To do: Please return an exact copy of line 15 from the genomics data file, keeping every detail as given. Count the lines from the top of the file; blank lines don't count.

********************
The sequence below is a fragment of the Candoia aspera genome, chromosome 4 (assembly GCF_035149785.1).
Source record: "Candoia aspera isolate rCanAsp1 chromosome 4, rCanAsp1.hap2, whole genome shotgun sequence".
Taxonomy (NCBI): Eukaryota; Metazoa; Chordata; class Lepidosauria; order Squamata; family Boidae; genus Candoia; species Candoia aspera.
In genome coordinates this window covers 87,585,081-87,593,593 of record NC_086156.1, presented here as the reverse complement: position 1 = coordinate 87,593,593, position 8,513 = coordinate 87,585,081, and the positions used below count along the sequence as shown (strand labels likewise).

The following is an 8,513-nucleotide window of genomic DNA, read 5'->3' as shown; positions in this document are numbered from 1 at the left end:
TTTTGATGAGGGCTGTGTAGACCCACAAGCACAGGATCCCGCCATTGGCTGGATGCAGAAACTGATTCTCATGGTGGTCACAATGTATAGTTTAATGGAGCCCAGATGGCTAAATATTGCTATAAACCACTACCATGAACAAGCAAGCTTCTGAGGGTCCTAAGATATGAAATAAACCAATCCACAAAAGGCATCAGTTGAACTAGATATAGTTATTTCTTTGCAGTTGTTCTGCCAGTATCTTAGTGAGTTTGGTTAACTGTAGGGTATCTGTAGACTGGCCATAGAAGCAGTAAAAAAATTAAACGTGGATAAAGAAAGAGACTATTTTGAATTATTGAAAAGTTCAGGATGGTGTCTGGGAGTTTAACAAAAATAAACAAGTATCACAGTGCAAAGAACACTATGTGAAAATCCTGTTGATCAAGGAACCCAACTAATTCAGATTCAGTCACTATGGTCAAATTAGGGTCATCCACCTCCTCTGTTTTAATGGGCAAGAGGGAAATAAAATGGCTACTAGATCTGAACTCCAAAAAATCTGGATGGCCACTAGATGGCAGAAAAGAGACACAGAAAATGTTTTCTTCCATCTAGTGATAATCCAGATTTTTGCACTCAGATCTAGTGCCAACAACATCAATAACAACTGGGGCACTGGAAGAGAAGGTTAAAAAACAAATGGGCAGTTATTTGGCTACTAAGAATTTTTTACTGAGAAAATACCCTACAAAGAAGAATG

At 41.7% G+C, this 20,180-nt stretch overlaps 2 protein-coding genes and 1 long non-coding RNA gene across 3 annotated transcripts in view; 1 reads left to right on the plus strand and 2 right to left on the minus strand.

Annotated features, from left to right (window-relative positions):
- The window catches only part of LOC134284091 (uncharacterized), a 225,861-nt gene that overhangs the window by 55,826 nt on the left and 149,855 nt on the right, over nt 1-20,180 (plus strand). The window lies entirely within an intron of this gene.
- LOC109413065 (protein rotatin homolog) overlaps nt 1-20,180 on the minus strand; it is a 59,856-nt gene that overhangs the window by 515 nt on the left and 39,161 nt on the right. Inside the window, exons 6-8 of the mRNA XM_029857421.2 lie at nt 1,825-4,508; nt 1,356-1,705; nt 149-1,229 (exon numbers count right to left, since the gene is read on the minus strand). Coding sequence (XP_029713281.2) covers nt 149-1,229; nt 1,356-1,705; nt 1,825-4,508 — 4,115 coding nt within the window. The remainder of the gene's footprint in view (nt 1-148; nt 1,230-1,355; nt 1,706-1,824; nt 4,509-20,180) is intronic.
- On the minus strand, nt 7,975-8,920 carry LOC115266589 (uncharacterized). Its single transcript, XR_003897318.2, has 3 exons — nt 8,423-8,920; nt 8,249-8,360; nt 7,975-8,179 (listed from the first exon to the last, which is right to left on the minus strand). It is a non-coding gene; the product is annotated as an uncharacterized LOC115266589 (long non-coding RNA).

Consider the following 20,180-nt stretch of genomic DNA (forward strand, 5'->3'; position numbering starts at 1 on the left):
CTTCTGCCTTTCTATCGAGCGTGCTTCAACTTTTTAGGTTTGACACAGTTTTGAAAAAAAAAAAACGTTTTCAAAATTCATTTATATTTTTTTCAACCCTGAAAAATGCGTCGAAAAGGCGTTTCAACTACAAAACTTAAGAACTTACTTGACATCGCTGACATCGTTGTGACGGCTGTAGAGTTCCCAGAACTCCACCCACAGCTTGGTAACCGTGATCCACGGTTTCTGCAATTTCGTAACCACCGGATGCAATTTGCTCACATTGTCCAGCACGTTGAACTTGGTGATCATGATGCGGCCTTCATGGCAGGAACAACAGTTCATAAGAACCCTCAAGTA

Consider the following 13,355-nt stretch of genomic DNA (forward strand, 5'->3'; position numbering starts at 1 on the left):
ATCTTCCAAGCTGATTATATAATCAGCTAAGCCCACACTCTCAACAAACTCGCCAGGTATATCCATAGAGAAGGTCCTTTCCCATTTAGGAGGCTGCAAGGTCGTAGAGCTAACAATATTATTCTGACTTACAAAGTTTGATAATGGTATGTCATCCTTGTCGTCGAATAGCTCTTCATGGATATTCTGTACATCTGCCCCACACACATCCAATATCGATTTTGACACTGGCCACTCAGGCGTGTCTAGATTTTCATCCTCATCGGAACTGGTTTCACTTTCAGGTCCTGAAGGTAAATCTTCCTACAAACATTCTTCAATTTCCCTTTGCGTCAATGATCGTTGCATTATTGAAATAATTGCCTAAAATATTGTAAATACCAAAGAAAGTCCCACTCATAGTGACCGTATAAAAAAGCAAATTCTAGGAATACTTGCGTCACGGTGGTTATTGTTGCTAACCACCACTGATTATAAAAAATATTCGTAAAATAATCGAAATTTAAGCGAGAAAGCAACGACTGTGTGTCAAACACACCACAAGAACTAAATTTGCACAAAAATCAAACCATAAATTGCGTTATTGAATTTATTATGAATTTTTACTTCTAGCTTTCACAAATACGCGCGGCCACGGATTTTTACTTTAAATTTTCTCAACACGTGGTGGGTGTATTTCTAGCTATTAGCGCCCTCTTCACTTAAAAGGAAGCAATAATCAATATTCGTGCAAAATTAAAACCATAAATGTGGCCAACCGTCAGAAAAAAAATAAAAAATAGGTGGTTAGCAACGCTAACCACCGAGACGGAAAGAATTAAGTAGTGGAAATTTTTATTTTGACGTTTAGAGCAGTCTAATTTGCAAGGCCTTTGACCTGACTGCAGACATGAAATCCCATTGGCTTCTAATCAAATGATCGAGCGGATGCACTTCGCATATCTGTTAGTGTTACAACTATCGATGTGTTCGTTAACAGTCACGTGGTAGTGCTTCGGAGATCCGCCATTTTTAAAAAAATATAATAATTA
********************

ATCTTCCAAGCTGATTATATAATCAGCTAAGCCCACACTCTCAACAAACTCGCCAGGTATATCCATAGAGAAGGTCCTTTCCCATTTAGGAGGCTGCAAGGTCGTAGAGCTAACAATATTATTCTGACTTACAAAGTTTGATAATGGTATGTCATCCTTGTCGTCGAATAGCTCTTCATGGATATTCTGTACATCTGCCCCACACACATCCAATATCGATTTTGACACTGGCCACTCAGGCGTGTCTAGATTTTCATCCTCATCGGAACTGGTTTCACTTTCAGGTCCTGAAGGTAAATCTTCCTACAAACATTCTTCAATTTCCCTTTGCGTCAATGATCGTTGCATTATTGAAATAATTGCCTAAAATATTGTAAATACCAAAGAAAGTCCCACTCATAGTGACCGTATAAAAAAGCAAATTCTAGGAATACTTGCGTCACGGTGGTTATTGTTGCTAACCACCACTGATTATAAAAAATATTCGTAAAATAATCGAAATTTAAGCGAGAAAGCAACGACTGTGTGTCAAACACACCACAAGAACTAAATTTGCACAAAAATCAAACCATAAATTGCGTTATTGAATTTATTATGAATTTTTACTTCTAGCTTTCACAAATACGCGCGGCCACGGATTTTTACTTTAAATTTTCTCAACACGTGGTGGGTGTATTTCTAGCTATTAGCGCCCTCTTCACTTAAAAGGAAGCAATAATCAATATTCGTGCAAAATTAAAACCATAAATGTGGCCAACCGTCAGAAAAAAAATAAAAAATAGGTGGTTAGCAACGCTAACCACCGAGACGGAAAGAATTAAGTAGTGGAAATTTTTATTTTGACGTTTAGAGCAGTCTAATTTGCAAGGCCTTTGACCTGACTGCAGACATGAAATCCCATTGGCTTCTAATCAAATGATCGAGCGGATGCACTTCGCATATCTGTTAGTGTTACAACTATCGATGTGTTCGTTAACAGTCACGTGGTAGTGCTTCGGAGATCCGCCATTTTTAAAAAAATATAATAATTA